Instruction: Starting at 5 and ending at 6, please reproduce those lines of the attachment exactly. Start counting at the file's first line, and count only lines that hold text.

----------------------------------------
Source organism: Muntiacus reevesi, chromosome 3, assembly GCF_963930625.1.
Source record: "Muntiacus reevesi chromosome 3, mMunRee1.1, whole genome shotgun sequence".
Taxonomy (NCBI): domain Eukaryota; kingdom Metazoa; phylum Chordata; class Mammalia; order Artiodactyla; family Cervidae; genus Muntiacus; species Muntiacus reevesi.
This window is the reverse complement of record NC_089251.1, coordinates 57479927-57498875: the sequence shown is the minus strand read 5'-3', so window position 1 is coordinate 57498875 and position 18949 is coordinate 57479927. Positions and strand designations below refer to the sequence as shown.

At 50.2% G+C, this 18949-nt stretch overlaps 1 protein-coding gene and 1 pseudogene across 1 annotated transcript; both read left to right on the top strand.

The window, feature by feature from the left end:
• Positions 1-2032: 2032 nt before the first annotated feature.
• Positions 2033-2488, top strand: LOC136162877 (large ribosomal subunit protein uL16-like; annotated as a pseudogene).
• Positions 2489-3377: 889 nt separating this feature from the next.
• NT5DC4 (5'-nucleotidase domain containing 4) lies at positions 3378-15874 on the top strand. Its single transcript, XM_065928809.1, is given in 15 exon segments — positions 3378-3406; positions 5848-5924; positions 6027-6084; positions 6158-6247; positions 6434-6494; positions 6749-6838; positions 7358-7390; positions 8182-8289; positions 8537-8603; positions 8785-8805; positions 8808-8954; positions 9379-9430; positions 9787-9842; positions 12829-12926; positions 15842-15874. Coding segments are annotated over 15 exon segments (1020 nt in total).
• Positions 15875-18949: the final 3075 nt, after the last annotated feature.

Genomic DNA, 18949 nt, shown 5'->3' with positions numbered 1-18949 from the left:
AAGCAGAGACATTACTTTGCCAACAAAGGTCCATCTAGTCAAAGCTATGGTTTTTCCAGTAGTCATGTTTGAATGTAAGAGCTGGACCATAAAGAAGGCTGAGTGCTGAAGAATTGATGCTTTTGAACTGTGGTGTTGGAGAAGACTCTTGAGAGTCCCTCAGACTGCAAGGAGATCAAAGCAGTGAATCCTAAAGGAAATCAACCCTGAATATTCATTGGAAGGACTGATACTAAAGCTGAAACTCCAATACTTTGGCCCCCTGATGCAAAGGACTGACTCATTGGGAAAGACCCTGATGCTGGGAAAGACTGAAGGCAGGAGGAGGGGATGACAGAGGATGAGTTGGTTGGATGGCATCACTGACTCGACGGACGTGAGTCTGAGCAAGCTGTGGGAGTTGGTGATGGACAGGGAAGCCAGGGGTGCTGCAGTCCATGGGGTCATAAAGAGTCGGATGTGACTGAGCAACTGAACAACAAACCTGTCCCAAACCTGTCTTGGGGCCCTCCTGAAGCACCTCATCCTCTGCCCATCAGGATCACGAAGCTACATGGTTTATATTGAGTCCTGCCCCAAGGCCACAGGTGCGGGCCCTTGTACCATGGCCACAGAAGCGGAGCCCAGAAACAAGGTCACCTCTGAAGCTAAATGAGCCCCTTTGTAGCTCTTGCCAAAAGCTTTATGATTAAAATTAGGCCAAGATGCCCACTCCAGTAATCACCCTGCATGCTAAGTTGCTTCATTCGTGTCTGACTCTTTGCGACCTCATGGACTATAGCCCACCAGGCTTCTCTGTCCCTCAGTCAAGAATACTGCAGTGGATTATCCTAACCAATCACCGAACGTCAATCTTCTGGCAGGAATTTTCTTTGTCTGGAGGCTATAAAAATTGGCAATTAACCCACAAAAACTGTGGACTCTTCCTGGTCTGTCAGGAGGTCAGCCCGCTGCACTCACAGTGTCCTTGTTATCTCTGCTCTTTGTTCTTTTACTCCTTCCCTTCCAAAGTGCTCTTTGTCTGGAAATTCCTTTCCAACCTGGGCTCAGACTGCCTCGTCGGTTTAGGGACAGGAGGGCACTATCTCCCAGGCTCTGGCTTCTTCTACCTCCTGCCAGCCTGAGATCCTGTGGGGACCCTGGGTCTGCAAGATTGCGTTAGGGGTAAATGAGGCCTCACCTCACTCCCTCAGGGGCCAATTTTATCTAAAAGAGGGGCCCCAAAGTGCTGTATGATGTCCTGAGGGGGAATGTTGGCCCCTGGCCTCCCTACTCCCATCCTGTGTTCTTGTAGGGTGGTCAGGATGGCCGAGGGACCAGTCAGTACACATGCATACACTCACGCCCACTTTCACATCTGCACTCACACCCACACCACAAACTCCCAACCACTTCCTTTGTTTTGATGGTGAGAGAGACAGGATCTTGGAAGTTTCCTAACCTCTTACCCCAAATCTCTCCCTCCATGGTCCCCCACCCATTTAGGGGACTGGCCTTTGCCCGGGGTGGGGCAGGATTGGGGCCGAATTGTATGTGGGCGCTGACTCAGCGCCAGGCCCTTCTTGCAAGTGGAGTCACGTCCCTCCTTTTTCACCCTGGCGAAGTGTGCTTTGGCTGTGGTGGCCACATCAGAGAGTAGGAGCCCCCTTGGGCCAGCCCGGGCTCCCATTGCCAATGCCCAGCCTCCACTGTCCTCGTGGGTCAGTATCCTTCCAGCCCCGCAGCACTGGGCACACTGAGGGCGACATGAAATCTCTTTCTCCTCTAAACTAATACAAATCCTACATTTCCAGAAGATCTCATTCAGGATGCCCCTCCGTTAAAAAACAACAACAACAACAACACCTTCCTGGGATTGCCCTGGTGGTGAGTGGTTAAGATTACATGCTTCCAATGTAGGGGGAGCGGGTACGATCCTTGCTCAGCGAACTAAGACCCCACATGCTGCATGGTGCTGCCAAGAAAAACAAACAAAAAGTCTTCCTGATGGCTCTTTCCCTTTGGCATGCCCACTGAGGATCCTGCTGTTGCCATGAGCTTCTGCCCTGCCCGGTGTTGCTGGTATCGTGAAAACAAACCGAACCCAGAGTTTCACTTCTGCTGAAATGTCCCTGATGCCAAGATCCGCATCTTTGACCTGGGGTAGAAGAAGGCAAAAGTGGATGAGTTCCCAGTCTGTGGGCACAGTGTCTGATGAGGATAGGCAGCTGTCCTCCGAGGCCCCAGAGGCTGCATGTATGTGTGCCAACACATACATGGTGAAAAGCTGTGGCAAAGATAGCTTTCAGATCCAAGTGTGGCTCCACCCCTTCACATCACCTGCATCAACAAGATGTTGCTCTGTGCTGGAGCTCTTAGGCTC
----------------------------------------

At 50.2% G+C, this 18949-nt stretch overlaps 1 protein-coding gene and 1 pseudogene across 1 annotated transcript; both read left to right on the top strand.

The window, feature by feature from the left end: